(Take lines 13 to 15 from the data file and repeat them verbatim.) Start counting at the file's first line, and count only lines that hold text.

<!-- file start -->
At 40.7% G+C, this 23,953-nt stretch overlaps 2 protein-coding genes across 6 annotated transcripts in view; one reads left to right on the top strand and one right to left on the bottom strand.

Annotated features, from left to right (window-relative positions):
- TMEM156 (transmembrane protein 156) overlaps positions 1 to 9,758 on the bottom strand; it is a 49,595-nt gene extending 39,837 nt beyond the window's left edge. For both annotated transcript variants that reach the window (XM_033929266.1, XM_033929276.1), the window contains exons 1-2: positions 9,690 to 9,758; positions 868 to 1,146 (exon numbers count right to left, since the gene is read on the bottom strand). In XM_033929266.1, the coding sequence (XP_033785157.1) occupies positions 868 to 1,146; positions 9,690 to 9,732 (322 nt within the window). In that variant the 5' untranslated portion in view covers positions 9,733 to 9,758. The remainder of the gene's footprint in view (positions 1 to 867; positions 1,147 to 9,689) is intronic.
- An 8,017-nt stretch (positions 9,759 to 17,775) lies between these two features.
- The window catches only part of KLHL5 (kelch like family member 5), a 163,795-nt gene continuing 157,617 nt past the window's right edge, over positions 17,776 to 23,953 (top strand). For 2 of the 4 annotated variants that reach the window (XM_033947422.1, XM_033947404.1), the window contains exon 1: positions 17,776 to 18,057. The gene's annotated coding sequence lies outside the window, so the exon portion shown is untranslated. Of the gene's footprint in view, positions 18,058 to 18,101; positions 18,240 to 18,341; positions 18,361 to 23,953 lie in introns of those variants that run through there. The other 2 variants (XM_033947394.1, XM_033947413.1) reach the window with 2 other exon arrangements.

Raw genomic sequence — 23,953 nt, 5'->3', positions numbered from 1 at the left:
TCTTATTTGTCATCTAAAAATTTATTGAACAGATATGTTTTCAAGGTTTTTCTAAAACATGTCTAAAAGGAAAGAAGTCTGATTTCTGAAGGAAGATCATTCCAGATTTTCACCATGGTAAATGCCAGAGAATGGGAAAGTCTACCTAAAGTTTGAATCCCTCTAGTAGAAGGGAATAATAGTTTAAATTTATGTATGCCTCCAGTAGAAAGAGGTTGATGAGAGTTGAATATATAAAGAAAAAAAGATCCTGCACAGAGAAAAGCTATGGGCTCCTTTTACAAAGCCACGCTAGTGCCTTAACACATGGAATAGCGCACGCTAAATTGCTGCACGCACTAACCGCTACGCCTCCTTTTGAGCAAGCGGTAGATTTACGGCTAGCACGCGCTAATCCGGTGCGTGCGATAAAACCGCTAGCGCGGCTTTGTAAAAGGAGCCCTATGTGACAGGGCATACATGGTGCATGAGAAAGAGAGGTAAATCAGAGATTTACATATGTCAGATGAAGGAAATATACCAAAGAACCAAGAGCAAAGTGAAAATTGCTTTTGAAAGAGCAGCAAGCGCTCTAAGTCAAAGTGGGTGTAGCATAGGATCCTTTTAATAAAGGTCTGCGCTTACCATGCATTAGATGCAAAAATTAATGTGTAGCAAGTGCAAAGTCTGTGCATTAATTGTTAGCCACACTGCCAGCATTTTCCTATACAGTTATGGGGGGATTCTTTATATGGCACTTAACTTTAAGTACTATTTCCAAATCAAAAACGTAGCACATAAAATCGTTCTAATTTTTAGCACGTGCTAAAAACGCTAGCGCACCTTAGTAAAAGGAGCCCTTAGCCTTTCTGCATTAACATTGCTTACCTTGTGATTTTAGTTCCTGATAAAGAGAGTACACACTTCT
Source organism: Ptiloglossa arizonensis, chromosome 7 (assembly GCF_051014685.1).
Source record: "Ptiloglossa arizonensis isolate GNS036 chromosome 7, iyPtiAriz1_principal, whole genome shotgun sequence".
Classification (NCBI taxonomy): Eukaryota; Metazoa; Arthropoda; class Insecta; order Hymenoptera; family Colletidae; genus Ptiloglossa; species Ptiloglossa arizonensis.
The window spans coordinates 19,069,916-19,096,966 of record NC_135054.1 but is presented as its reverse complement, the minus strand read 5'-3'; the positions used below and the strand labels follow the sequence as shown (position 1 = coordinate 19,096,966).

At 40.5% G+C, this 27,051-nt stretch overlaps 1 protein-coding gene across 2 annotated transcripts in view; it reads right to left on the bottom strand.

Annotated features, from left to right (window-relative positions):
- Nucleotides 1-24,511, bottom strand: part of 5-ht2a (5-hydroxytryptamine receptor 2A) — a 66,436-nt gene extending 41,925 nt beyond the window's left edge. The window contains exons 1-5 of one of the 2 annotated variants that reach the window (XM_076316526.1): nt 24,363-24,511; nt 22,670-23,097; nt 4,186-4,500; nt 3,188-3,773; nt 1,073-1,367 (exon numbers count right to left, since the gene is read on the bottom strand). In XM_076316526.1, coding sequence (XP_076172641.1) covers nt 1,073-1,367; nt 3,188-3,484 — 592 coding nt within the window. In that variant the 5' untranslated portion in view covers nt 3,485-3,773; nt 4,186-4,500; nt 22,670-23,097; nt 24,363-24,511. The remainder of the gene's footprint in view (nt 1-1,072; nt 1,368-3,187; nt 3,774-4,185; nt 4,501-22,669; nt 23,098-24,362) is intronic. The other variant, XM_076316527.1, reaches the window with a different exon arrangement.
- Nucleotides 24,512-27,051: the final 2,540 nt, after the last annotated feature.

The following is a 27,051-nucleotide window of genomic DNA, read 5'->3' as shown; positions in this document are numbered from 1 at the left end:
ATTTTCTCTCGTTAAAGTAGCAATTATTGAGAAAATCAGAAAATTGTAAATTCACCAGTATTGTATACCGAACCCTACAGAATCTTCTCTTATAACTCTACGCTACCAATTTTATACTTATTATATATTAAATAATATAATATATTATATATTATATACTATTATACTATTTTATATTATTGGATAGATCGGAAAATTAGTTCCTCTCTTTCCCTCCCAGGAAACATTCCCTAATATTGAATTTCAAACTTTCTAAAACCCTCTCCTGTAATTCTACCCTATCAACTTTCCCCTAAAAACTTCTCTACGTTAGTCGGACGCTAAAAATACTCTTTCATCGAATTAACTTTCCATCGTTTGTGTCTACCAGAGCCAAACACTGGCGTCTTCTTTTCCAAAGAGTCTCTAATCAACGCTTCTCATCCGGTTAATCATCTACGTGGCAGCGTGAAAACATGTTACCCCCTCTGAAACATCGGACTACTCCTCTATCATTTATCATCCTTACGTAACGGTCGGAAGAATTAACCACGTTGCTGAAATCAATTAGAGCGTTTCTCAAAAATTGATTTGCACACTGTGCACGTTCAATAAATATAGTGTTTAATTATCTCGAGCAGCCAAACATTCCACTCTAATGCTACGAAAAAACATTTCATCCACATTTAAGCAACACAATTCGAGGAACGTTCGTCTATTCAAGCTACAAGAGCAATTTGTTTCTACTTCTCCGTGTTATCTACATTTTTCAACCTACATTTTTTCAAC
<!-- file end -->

Annotated features, from left to right (window-relative positions):
- Nucleotides 1-24,511, bottom strand: part of 5-ht2a (5-hydroxytryptamine receptor 2A) — a 66,436-nt gene extending 41,925 nt beyond the window's left edge. The window contains exons 1-5 of one of the 2 annotated variants that reach the window (XM_076316526.1): nt 24,363-24,511; nt 22,670-23,097; nt 4,186-4,500; nt 3,188-3,773; nt 1,073-1,367 (exon numbers count right to left, since the gene is read on the bottom strand). In XM_076316526.1, coding sequence (XP_076172641.1) covers nt 1,073-1,367; nt 3,188-3,484 — 592 coding nt within the window. In that variant the 5' untranslated portion in view covers nt 3,485-3,773; nt 4,186-4,500; nt 22,670-23,097; nt 24,363-24,511. The remainder of the gene's footprint in view (nt 1-1,072; nt 1,368-3,187; nt 3,774-4,185; nt 4,501-22,669; nt 23,098-24,362) is intronic. The other variant, XM_076316527.1, reaches the window with a different exon arrangement.
- Nucleotides 24,512-27,051: the final 2,540 nt, after the last annotated feature.